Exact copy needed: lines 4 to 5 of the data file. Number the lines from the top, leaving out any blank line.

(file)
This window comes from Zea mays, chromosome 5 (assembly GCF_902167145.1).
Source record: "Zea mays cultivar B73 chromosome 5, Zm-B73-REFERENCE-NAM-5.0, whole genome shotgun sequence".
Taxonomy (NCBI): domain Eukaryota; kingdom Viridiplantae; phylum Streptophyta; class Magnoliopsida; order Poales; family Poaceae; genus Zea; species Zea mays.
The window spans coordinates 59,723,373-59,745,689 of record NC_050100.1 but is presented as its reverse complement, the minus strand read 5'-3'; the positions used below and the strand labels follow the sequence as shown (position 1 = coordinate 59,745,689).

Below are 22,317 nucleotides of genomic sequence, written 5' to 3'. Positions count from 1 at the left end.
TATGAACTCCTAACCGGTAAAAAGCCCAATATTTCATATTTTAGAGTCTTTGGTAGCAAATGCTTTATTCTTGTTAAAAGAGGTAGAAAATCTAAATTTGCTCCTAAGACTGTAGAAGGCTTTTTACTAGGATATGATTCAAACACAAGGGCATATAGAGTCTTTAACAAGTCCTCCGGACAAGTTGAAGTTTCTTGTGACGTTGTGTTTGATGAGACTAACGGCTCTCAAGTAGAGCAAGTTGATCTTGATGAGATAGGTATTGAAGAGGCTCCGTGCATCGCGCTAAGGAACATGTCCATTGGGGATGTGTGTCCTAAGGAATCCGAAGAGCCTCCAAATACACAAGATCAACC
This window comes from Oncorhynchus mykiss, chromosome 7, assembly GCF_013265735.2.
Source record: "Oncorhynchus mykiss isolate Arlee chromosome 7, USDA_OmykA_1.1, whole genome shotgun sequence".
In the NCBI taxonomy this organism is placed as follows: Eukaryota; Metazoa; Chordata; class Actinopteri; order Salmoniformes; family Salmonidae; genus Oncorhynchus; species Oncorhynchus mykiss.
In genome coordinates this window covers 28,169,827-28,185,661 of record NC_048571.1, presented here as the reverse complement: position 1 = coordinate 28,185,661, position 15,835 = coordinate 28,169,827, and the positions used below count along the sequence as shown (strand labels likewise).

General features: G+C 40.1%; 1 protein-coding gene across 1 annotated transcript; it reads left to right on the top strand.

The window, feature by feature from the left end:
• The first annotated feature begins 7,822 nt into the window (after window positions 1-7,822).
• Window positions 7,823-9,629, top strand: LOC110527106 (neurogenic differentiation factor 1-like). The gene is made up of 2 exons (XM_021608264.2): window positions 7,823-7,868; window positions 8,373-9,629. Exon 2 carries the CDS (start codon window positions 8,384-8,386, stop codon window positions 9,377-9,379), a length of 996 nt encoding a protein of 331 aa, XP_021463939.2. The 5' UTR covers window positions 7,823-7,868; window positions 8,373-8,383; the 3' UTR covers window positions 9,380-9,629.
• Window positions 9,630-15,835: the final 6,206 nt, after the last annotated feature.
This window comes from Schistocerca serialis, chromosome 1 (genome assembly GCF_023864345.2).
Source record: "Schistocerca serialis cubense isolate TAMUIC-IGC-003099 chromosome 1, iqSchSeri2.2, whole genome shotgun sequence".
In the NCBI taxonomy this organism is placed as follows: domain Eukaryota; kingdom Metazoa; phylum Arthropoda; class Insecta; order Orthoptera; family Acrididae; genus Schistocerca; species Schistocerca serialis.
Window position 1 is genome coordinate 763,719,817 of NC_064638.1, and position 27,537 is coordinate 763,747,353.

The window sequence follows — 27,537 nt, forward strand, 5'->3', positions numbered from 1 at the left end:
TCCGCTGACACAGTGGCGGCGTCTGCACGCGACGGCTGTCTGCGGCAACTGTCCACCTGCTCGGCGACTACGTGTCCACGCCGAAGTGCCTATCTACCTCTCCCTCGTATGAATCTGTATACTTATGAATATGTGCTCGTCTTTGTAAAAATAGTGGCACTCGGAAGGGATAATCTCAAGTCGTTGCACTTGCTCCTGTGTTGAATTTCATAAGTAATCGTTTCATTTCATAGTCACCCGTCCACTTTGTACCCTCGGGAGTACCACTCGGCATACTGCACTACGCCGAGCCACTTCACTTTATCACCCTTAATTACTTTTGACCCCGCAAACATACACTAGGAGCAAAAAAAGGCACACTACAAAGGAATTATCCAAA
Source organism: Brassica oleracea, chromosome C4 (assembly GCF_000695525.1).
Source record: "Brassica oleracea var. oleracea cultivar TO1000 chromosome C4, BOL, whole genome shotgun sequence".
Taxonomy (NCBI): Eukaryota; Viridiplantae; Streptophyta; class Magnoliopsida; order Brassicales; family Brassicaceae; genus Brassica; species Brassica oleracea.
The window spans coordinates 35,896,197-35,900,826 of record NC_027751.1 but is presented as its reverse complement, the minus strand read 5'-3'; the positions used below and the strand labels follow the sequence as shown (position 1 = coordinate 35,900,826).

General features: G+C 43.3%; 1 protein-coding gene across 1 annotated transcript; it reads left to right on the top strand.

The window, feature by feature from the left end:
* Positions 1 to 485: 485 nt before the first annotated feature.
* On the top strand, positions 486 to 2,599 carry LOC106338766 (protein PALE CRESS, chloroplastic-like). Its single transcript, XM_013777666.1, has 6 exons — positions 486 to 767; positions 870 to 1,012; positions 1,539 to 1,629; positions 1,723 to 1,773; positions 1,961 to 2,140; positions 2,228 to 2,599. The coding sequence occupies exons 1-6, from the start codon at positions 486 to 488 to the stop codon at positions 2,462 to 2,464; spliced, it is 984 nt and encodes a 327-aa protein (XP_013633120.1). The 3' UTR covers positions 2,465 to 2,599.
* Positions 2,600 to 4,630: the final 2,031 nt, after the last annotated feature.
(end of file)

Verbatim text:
The window spans coordinates 59,723,373-59,745,689 of record NC_050100.1 but is presented as its reverse complement, the minus strand read 5'-3'; the positions used below and the strand labels follow the sequence as shown (position 1 = coordinate 59,745,689).

Below are 22,317 nucleotides of genomic sequence, written 5' to 3'. Positions count from 1 at the left end.